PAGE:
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Dr. Chandra Warns: Don’t Flirt with the Flu This Year!

Dr. Prandeep Chandra warns Brooklynites not to flirt with the flu. The Chief Medical Officer at Brooklyn’s Interfaith Medical Center has seen firsthand the damage this year’s flu can do. It’s a strain that doesn’t care about your plans, obligations or deadlines; it’s coming soon to a home or workplace near you and it’s bringing the blues with it. Dr. Chandra thinks you should get a flu shot.

Dr. Prandeep Chandra

New York City has declared an official – and unusual – “flu emergency” as the epidemic careens across the city. According to Dr. Chandra, while flu season usually begins in November, it doesn’t end until May (!) with December through February seeing the greatest number of cases. And although Dr. Chandra is recommending it, he admits that this year’s flu vaccine is just “17% effective. However, he says that it can also, “…prevent complications and decrease both the severity and duration of the flu.”

This season’s H3N2 strain of the flu is more aggressive than others and is particularly dangerous for young children, elders, diabetics, cancer patients, persons with HIV, heart failure or kidney disease and others with weakened immune systems. It starts like a cold, with congestion in the nose, significant fatigue, pain and high fever and can last, “… between seven to ten days,” says Dr. Chandra, “unless treated by antiviral drugs like Tamiflu, which can reduce it to one to two days.”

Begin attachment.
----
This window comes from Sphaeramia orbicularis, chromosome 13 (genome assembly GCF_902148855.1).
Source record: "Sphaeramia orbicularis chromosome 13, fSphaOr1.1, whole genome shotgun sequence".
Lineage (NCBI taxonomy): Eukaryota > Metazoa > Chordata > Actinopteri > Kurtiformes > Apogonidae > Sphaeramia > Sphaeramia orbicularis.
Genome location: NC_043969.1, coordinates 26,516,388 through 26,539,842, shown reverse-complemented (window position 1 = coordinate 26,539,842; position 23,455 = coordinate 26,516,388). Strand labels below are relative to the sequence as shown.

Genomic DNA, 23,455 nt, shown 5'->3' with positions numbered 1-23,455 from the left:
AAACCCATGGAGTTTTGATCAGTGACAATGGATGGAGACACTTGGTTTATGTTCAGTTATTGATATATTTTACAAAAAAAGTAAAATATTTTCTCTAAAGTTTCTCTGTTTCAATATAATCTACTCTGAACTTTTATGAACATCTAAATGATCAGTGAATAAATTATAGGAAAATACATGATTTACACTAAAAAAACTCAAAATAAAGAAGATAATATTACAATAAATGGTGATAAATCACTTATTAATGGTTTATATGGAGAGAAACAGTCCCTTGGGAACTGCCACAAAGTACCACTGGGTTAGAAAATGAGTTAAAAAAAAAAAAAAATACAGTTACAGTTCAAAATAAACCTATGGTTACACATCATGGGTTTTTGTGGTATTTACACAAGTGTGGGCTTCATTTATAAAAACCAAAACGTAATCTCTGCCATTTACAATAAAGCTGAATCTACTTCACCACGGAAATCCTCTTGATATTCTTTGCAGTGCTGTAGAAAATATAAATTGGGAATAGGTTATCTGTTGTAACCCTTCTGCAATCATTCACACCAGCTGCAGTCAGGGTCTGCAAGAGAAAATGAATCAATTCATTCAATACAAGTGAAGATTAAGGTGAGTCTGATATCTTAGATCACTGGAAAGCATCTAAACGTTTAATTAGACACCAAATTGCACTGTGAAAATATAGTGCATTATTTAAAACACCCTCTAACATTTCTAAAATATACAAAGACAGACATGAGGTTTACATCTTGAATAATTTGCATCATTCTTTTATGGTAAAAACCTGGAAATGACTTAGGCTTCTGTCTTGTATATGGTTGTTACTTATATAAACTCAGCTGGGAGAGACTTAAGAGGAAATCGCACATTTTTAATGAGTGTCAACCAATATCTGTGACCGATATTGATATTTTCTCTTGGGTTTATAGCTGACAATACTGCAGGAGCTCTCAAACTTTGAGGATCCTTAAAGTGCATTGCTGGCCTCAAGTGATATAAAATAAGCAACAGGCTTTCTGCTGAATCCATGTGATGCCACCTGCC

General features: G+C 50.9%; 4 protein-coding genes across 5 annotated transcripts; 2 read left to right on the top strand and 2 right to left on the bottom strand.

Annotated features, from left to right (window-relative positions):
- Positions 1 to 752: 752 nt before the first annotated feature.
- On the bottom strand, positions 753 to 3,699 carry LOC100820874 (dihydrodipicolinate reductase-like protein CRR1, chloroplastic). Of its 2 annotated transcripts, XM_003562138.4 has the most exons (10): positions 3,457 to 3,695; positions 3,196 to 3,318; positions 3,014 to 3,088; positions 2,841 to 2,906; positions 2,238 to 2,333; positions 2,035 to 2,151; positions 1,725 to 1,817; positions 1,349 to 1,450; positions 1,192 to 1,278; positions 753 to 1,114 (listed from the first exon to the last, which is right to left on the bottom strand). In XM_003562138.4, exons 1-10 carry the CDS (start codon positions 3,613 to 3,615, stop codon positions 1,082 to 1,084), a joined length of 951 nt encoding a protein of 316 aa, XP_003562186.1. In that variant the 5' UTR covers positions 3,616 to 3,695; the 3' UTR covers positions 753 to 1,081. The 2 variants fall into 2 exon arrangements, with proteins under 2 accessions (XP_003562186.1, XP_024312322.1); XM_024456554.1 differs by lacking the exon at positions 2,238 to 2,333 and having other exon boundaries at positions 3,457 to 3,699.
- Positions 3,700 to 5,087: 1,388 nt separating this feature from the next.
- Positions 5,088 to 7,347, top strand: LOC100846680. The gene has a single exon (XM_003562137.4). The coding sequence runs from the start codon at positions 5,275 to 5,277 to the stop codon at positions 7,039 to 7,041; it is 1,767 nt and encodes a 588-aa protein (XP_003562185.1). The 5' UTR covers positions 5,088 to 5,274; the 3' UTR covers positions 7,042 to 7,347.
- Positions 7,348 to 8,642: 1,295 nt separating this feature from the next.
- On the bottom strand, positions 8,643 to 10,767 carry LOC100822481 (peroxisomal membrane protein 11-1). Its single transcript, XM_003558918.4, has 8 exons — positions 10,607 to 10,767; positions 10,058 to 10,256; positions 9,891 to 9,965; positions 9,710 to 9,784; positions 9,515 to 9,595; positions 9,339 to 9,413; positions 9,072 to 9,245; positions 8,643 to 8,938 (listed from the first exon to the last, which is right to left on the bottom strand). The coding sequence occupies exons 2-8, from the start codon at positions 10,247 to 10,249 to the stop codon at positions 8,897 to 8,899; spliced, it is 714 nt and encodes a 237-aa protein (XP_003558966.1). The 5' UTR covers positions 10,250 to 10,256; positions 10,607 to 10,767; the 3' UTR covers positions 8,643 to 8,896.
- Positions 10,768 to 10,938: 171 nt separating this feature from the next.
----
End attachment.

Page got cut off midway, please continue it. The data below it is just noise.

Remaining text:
Dr. Chandra recommends wearing a germ-protective face mask at the very least if, for example, you are against being vaccinated on grounds of religion. Those who object to taking the vaccine should take Tamiflu upon displaying the earliest symptoms, he says. However, because of the recent uptick in flu incidences, Tamiflu has been sold out in many drugstores. So Dr. Chandra stresses the importance of considering being vaccinated during this particularly threatening flu season.

Priscilla Mensah, a highly spirited scholar, enjoys topics related to improving health and wellness. She is also a former Health Reporting Fellow at the CUNY Graduate School of Journalism. She can be reached at pmensahbrooklyn@gmail.com.

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